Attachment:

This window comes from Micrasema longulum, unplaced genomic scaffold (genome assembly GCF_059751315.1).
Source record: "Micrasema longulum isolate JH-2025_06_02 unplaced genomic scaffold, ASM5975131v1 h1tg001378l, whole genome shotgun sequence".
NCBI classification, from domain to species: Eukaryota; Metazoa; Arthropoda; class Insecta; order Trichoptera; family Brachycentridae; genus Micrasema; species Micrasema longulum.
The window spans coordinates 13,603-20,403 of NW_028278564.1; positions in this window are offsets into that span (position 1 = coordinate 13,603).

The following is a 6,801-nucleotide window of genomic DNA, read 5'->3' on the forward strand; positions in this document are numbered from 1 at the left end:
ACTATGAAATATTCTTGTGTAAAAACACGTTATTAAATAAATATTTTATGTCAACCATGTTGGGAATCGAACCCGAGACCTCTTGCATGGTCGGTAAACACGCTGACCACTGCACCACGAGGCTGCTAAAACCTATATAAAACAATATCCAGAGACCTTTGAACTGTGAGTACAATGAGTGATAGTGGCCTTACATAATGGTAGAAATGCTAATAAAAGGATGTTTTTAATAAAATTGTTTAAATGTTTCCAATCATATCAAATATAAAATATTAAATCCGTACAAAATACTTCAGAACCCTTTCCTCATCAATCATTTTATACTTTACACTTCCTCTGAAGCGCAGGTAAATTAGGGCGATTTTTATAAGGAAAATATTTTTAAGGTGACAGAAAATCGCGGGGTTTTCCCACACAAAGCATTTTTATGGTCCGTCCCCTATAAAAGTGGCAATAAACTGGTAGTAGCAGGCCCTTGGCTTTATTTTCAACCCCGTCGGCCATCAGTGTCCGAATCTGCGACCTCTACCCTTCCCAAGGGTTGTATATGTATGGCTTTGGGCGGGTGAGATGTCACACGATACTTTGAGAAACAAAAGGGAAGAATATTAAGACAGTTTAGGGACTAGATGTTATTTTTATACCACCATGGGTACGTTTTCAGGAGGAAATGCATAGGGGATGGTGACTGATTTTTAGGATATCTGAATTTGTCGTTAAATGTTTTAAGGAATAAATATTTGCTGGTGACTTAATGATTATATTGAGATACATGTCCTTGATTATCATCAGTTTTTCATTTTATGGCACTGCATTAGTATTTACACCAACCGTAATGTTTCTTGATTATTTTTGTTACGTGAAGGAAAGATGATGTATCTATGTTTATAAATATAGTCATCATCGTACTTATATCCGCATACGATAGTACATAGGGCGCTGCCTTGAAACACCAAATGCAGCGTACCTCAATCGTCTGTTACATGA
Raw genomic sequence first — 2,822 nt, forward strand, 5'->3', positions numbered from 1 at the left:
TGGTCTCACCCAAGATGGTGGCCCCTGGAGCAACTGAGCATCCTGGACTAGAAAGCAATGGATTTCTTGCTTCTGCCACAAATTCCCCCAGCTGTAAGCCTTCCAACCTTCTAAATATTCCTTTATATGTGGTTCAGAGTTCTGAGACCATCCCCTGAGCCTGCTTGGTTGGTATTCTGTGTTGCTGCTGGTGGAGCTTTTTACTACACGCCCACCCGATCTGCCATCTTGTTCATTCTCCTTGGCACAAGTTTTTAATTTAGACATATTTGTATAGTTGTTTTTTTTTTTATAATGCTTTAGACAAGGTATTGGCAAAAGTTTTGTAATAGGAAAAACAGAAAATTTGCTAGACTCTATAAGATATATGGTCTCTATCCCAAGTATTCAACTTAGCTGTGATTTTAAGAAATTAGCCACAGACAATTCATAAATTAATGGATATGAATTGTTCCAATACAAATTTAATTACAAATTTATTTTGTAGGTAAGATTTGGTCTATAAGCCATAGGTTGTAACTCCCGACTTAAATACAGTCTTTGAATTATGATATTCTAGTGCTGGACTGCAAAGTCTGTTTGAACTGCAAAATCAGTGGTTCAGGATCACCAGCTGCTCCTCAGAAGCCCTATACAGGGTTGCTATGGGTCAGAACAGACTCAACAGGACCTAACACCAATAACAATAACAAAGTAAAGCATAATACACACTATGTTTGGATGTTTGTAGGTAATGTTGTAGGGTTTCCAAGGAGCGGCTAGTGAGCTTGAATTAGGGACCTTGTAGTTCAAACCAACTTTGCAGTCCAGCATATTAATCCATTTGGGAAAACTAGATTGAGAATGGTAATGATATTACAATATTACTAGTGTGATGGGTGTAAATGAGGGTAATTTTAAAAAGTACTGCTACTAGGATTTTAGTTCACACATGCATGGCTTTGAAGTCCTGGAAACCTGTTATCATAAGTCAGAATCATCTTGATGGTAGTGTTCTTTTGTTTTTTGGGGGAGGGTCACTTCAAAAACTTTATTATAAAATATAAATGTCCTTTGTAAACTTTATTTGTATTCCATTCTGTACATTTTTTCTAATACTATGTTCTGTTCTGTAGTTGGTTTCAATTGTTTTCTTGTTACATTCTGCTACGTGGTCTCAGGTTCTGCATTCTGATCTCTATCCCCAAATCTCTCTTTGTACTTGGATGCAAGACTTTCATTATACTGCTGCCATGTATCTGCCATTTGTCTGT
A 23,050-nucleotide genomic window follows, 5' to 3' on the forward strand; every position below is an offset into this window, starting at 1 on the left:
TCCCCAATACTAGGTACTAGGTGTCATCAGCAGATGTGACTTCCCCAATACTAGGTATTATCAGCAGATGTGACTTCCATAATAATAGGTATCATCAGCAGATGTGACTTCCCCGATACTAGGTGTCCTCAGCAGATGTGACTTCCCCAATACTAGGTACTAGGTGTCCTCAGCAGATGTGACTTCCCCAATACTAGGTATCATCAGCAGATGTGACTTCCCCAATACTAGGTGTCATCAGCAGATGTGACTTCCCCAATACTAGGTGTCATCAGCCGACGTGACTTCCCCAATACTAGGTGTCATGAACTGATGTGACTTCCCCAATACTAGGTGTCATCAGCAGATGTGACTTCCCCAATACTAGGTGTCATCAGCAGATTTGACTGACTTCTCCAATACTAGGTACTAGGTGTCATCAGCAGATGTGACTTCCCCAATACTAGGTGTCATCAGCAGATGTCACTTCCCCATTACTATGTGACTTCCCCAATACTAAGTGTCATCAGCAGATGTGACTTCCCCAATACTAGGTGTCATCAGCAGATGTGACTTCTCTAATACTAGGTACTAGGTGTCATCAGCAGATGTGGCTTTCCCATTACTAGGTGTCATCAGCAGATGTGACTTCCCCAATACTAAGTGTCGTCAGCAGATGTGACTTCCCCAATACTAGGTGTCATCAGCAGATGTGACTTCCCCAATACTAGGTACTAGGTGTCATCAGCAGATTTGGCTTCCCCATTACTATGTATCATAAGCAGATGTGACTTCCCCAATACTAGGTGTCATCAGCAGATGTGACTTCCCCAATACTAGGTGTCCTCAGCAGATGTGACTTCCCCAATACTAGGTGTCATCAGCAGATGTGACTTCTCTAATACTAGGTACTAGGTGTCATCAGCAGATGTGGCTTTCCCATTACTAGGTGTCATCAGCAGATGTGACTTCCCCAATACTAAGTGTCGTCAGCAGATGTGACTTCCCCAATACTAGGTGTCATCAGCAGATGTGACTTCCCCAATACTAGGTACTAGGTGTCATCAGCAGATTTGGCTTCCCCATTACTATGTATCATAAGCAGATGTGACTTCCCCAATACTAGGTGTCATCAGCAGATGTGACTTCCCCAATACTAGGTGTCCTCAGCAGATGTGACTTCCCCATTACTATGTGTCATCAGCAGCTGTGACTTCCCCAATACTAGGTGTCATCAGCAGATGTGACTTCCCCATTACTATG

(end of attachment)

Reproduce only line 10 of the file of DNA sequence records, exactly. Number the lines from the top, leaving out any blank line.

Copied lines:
TCCCCAATACTAGGTACTAGGTGTCATCAGCAGATGTGACTTCCCCAATACTAGGTATTATCAGCAGATGTGACTTCCATAATAATAGGTATCATCAGCAGATGTGACTTCCCCGATACTAGGTGTCCTCAGCAGATGTGACTTCCCCAATACTAGGTACTAGGTGTCCTCAGCAGATGTGACTTCCCCAATACTAGGTATCATCAGCAGATGTGACTTCCCCAATACTAGGTGTCATCAGCAGATGTGACTTCCCCAATACTAGGTGTCATCAGCCGACGTGACTTCCCCAATACTAGGTGTCATGAACTGATGTGACTTCCCCAATACTAGGTGTCATCAGCAGATGTGACTTCCCCAATACTAGGTGTCATCAGCAGATTTGACTGACTTCTCCAATACTAGGTACTAGGTGTCATCAGCAGATGTGACTTCCCCAATACTAGGTGTCATCAGCAGATGTCACTTCCCCATTACTATGTGACTTCCCCAATACTAAGTGTCATCAGCAGATGTGACTTCCCCAATACTAGGTGTCATCAGCAGATGTGACTTCTCTAATACTAGGTACTAGGTGTCATCAGCAGATGTGGCTTTCCCATTACTAGGTGTCATCAGCAGATGTGACTTCCCCAATACTAAGTGTCGTCAGCAGATGTGACTTCCCCAATACTAGGTGTCATCAGCAGATGTGACTTCCCCAATACTAGGTACTAGGTGTCATCAGCAGATTTGGCTTCCCCATTACTATGTATCATAAGCAGATGTGACTTCCCCAATACTAGGTGTCATCAGCAGATGTGACTTCCCCAATACTAGGTGTCCTCAGCAGATGTGACTTCCCCAATACTAGGTGTCATCAGCAGATGTGACTTCTCTAATACTAGGTACTAGGTGTCATCAGCAGATGTGGCTTTCCCATTACTAGGTGTCATCAGCAGATGTGACTTCCCCAATACTAAGTGTCGTCAGCAGATGTGACTTCCCCAATACTAGGTGTCATCAGCAGATGTGACTTCCCCAATACTAGGTACTAGGTGTCATCAGCAGATTTGGCTTCCCCATTACTATGTATCATAAGCAGATGTGACTTCCCCAATACTAGGTGTCATCAGCAGATGTGACTTCCCCAATACTAGGTGTCCTCAGCAGATGTGACTTCCCCATTACTATGTGTCATCAGCAGCTGTGACTTCCCCAATACTAGGTGTCATCAGCAGATGTGACTTCCCCATTACTATG